Another sign of dysfunction is flaring of the rib cage when you twist your trunk.  This is usually associated with limited thoracic spine(midback) extension and rotation.

Lastly, is when your side sags towards the floor when you are lying on your side or performing a side plank.  This is without a doubt do to poor lateral excursion of the Diaphragm couple with a lack of gluteal muscle recruitment or strength.

If either of these scenarios are you, don’t worry, I got you covered.  First off always start with the breathing exercise discussed in Pt. 1(If you need a progression on that, don’t hesitate to contact me!)

Moving forward we have to get you to feel the diaphragm contract, ie abdominal brace, for postural stability(IAP). Here is how you do it.

  1. Place your thumbs underneath your rib cage in your lower back, just to the outside of the large muscles.
  2. Let your finger tips wrap around your sides towards the front.
  3. Contract your diaphragm by pushing into your thumbs, outward into your fingers and your belly button away from your spine.  No hollowing or sucking in.
  4. You should also feel your rib cage draw down, like with the breathing exercise.
  5. If you aren’t feeling this, then imagine you have a belt around your mid-section, now push outward into it.  Doing this in front of a mirror can help, especially of you’re a visual learner.

Once you have that down, take it to Jedi status and hold the abdominal brace while you breath with your diaphragm. Now we are training your core! *By the way this is a progression to the Pt. 1 exercise, but there are more!*

So now that we have the ability to feel the diaphragm contract via the abdominal brace, let’s train it.  To train we will be holding a 10-15% contraction of the diaphragm by holding a brace during these dynamic stretches to work on mobility and exercises to work on stability.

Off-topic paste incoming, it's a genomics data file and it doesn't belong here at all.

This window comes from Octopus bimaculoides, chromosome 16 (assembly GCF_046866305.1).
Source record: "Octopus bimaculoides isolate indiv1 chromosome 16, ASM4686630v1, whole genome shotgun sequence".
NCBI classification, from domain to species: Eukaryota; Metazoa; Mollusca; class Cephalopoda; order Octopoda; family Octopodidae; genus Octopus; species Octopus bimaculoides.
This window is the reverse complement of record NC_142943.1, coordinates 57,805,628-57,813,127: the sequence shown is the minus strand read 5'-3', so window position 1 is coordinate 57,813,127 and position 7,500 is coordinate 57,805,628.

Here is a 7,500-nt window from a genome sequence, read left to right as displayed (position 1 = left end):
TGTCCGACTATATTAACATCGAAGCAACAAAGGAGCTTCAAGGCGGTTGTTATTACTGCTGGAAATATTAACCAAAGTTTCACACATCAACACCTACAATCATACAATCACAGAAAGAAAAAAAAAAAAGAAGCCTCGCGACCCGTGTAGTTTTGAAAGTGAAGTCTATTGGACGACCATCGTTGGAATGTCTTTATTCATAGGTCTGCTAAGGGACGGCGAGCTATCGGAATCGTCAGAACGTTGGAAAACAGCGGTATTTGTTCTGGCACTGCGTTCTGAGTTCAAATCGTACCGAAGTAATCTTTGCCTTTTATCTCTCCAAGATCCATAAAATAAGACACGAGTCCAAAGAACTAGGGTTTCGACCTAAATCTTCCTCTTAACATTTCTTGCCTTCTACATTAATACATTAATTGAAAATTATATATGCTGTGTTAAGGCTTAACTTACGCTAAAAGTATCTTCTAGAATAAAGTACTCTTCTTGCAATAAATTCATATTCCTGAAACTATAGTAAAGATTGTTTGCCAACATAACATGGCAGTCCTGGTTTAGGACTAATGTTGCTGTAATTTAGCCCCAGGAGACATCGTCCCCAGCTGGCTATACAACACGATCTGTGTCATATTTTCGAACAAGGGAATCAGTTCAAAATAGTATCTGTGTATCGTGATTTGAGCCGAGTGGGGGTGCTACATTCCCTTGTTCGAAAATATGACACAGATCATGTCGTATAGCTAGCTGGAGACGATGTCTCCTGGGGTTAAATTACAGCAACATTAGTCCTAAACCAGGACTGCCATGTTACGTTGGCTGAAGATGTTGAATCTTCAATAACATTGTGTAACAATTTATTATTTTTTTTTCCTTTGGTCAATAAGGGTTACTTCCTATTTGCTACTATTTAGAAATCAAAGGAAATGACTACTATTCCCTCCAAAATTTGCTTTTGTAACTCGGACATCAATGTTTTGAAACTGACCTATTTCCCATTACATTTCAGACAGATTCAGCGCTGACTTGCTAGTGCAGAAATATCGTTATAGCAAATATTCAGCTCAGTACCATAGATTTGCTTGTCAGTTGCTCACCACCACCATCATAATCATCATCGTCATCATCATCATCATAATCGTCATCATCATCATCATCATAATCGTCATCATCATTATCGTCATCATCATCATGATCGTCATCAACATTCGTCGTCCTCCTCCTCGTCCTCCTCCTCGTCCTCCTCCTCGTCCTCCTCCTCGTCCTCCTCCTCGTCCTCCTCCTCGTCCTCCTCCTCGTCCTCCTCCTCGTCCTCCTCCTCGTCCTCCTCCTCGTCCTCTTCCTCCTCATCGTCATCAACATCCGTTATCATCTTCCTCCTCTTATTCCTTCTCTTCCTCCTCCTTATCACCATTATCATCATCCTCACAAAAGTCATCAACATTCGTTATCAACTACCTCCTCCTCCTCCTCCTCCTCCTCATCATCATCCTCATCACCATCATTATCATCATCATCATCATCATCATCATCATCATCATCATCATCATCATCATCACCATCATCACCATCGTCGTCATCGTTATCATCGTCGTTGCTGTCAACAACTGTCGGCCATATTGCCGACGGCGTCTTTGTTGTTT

Stretching/Mobility considerations:

  • 10-15% contraction/brace
  • Lunge stance, hips square, feet forward, arms up
  • Drive forward with back leg to extend hip
  • Perform 10 reps each variation, on both sides, in order demonstrated
  • Monitor rib cage positioning

  • 10-15% contraction/brace
  • Prop up on elbow in side plank posture
  • Bottom leg: hip at 45-90°, knee bent slightly
  • Top leg: hip extended & knee bent in order to feel a stretch in the quads
  • Press bottom knee into floor
  • Rotate top arm back towards wall & up reach towards ceiling
  • Turn head with arm motion & look toward fingertips
  • Perform 10-15 reps each side as demonstrated


Exercise/Stability considerations:

  • 10-15% contraction/brace
  • Should feel lower back press into floor slightly
  • Have both arms up at shoulder height
  • Legs up, knees bent at 90°
  • Extend opposite arm & leg without arching your lower back off of the floor
  • Return to starting position and repeat with opposite arm & leg
  • Perform 10 reps each side as demonstrated


  • 10-15% contraction/brace
  • Prop up on elbow in side plank posture
  • Place top hand on side to feel the lateral contraction
  • Bottom leg: hip at 45-90°, knee bent slightly
  • Top leg: hip extended & knee bent in order to feel a stretch in the quads
  • Press bottom knee into floor & lift trunk up
  • Perform 10 reps each side, holding for 5 secs as demonstrated

Generally speaking, I would perform 2-3 sets/day of each the stretches and exercises 4-5x/week when you are first trying to get comfortable with them.  Once you are comfortable, I would perform them 2-3x/week and definitely add the dynamic stretches into your warm-up prior to activity. These may look simple and easy, but trust me they can be challenging.  If you have any questions, don’t hesitate to contact me.

Two parts down and one to go.  Stay tuned for Pt. 3 later this month.  I’ve given you some work to do in the meantime, enjoy!

Yours in health,

Dr. G

What I Learned in 2015


Another year has passed and we embark on another.  Reflecting on the prior year can provide insight to both your successess and failures.  I have found this helpful, especially the last few years as I have been growing spiritually, learning to become a better husband, experiencing what it is to be a father, building my Chiropractic practice, discovering new passions and living life to the fullest!  I wanted to share with you what I learned in 2015, so here is my top 10 list, in no particular order.